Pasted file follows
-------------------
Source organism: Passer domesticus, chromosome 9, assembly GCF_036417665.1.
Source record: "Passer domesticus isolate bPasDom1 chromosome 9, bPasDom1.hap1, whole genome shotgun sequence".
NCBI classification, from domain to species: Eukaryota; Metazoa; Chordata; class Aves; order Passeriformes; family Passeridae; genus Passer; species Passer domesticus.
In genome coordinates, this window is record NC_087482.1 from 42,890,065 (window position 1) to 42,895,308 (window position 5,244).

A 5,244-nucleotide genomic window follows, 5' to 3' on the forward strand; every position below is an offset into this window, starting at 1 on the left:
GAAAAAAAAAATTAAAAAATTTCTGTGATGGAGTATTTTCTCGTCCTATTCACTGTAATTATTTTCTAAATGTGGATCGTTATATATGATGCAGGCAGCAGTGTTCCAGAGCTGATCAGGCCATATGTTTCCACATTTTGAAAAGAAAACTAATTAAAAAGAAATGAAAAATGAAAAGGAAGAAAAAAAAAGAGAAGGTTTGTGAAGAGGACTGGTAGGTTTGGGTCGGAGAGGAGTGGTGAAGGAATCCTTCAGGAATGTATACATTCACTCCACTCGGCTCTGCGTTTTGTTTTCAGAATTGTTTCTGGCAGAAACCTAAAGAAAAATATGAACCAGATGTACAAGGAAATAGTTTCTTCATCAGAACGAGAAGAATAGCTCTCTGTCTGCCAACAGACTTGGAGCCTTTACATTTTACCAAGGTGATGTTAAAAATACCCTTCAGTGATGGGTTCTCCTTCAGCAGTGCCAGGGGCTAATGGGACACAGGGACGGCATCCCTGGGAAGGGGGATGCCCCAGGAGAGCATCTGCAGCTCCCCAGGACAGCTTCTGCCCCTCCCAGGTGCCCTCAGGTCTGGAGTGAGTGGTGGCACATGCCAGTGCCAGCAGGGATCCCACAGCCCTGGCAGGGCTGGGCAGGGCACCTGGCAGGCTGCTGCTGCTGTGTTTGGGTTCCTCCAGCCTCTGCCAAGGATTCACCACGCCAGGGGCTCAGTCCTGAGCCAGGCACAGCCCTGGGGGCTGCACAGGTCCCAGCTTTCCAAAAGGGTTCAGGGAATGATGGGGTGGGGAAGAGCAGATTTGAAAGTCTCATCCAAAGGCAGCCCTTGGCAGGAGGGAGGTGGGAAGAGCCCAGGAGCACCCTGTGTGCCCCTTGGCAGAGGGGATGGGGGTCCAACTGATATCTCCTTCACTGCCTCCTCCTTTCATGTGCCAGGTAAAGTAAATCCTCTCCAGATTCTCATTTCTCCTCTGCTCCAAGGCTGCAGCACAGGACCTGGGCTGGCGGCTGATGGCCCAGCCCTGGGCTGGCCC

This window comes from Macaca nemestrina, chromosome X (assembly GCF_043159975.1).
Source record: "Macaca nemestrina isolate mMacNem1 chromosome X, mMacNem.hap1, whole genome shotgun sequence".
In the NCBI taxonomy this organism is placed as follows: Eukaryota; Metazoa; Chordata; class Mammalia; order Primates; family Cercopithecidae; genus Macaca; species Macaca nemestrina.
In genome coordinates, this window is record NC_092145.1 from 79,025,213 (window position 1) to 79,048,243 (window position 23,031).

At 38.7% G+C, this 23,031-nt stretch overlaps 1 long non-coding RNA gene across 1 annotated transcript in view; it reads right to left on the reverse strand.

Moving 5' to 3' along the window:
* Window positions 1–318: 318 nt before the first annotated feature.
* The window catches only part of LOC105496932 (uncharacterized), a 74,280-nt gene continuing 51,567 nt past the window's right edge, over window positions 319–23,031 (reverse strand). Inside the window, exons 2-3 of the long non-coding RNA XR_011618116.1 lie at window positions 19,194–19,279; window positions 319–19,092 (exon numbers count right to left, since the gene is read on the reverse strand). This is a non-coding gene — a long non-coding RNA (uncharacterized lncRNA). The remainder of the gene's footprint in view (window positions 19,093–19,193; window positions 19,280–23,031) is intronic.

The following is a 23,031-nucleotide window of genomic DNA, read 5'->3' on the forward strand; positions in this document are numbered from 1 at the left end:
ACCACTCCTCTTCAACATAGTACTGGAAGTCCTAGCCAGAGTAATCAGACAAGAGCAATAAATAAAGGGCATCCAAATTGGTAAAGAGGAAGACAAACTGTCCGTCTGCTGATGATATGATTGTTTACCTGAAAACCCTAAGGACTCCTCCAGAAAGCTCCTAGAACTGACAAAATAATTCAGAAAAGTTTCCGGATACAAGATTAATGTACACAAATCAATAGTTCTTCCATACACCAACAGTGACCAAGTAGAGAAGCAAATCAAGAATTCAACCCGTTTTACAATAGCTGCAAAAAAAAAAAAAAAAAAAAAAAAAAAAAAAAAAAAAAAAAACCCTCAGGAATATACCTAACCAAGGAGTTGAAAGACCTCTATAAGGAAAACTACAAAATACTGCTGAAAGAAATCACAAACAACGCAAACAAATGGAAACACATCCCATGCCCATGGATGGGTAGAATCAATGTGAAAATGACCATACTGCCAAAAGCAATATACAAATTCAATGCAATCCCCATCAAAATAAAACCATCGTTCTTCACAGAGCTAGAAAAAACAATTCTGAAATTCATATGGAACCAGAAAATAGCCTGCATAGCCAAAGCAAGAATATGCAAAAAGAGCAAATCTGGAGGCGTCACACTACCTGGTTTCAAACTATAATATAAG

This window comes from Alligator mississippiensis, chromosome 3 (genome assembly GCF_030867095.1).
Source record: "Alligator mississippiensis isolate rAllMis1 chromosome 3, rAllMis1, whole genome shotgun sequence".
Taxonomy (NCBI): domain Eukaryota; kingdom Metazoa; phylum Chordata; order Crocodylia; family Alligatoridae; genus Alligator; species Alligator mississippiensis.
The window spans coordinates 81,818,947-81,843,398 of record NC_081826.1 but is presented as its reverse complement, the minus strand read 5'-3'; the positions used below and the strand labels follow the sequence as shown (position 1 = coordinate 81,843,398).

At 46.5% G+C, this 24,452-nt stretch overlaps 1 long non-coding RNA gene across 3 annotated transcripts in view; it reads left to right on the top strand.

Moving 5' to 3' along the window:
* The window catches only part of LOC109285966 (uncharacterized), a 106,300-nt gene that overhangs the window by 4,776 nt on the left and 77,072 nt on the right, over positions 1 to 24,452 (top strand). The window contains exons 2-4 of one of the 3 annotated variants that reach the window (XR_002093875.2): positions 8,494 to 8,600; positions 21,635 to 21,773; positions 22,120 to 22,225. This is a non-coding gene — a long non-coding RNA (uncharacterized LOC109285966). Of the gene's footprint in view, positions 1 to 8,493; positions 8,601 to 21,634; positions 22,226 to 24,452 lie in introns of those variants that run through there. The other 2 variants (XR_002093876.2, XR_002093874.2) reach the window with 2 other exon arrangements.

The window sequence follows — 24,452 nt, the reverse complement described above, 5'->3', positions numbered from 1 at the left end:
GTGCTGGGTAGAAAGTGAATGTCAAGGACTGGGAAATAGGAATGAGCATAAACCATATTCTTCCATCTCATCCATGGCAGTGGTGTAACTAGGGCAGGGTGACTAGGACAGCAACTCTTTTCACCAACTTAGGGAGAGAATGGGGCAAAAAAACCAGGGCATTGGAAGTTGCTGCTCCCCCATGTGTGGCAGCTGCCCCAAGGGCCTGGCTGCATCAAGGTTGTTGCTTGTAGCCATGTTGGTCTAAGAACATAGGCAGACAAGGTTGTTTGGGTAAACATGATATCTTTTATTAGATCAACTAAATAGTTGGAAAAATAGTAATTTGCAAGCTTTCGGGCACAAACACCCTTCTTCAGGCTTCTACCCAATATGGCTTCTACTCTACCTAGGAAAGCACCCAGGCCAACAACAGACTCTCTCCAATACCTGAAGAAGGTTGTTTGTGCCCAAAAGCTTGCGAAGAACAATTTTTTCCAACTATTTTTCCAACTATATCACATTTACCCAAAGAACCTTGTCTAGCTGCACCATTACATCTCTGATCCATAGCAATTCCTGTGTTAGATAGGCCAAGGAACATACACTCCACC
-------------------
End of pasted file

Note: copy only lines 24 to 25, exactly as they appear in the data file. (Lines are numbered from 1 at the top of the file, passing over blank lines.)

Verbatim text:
The window sequence follows — 24,452 nt, the reverse complement described above, 5'->3', positions numbered from 1 at the left end:
GTGCTGGGTAGAAAGTGAATGTCAAGGACTGGGAAATAGGAATGAGCATAAACCATATTCTTCCATCTCATCCATGGCAGTGGTGTAACTAGGGCAGGGTGACTAGGACAGCAACTCTTTTCACCAACTTAGGGAGAGAATGGGGCAAAAAAACCAGGGCATTGGAAGTTGCTGCTCCCCCATGTGTGGCAGCTGCCCCAAGGGCCTGGCTGCATCAAGGTTGTTGCTTGTAGCCATGTTGGTCTAAGAACATAGGCAGACAAGGTTGTTTGGGTAAACATGATATCTTTTATTAGATCAACTAAATAGTTGGAAAAATAGTAATTTGCAAGCTTTCGGGCACAAACACCCTTCTTCAGGCTTCTACCCAATATGGCTTCTACTCTACCTAGGAAAGCACCCAGGCCAACAACAGACTCTCTCCAATACCTGAAGAAGGTTGTTTGTGCCCAAAAGCTTGCGAAGAACAATTTTTTCCAACTATTTTTCCAACTATATCACATTTACCCAAAGAACCTTGTCTAGCTGCACCATTACATCTCTGATCCATAGCAATTCCTGTGTTAGATAGGCCAAGGAACATACACTCCACC